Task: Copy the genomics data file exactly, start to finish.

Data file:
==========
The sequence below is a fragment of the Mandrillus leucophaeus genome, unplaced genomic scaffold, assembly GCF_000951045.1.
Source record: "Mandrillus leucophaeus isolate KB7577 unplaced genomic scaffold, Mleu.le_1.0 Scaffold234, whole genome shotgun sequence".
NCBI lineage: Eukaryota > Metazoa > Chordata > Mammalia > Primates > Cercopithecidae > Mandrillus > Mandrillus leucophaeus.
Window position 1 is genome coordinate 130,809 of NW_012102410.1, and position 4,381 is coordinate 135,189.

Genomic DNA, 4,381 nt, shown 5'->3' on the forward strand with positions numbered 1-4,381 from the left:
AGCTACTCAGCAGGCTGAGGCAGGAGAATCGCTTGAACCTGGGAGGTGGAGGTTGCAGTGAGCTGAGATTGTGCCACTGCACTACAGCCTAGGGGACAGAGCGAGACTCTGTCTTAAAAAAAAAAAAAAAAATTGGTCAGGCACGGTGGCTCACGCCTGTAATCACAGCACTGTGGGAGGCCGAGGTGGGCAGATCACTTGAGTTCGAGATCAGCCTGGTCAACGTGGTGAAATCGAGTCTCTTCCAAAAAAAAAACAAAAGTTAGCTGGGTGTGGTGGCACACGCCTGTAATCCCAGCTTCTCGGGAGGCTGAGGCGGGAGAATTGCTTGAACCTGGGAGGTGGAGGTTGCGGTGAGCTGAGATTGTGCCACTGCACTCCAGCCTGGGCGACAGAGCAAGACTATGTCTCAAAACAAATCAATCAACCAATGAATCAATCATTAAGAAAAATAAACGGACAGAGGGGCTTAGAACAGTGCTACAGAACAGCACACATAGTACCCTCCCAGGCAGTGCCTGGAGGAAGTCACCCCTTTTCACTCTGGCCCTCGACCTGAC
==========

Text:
The sequence below is a fragment of the Mandrillus leucophaeus genome, unplaced genomic scaffold, assembly GCF_000951045.1.
Source record: "Mandrillus leucophaeus isolate KB7577 unplaced genomic scaffold, Mleu.le_1.0 Scaffold234, whole genome shotgun sequence".
NCBI lineage: Eukaryota > Metazoa > Chordata > Mammalia > Primates > Cercopithecidae > Mandrillus > Mandrillus leucophaeus.
Window position 1 is genome coordinate 130,809 of NW_012102410.1, and position 4,381 is coordinate 135,189.

Genomic DNA, 4,381 nt, shown 5'->3' on the forward strand with positions numbered 1-4,381 from the left:
AGCTACTCAGCAGGCTGAGGCAGGAGAATCGCTTGAACCTGGGAGGTGGAGGTTGCAGTGAGCTGAGATTGTGCCACTGCACTACAGCCTAGGGGACAGAGCGAGACTCTGTCTTAAAAAAAAAAAAAAAAATTGGTCAGGCACGGTGGCTCACGCCTGTAATCACAGCACTGTGGGAGGCCGAGGTGGGCAGATCACTTGAGTTCGAGATCAGCCTGGTCAACGTGGTGAAATCGAGTCTCTTCCAAAAAAAAAACAAAAGTTAGCTGGGTGTGGTGGCACACGCCTGTAATCCCAGCTTCTCGGGAGGCTGAGGCGGGAGAATTGCTTGAACCTGGGAGGTGGAGGTTGCGGTGAGCTGAGATTGTGCCACTGCACTCCAGCCTGGGCGACAGAGCAAGACTATGTCTCAAAACAAATCAATCAACCAATGAATCAATCATTAAGAAAAATAAACGGACAGAGGGGCTTAGAACAGTGCTACAGAACAGCACACATAGTACCCTCCCAGGCAGTGCCTGGAGGAAGTCACCCCTTTTCACTCTGGCCCTCGACCTGAC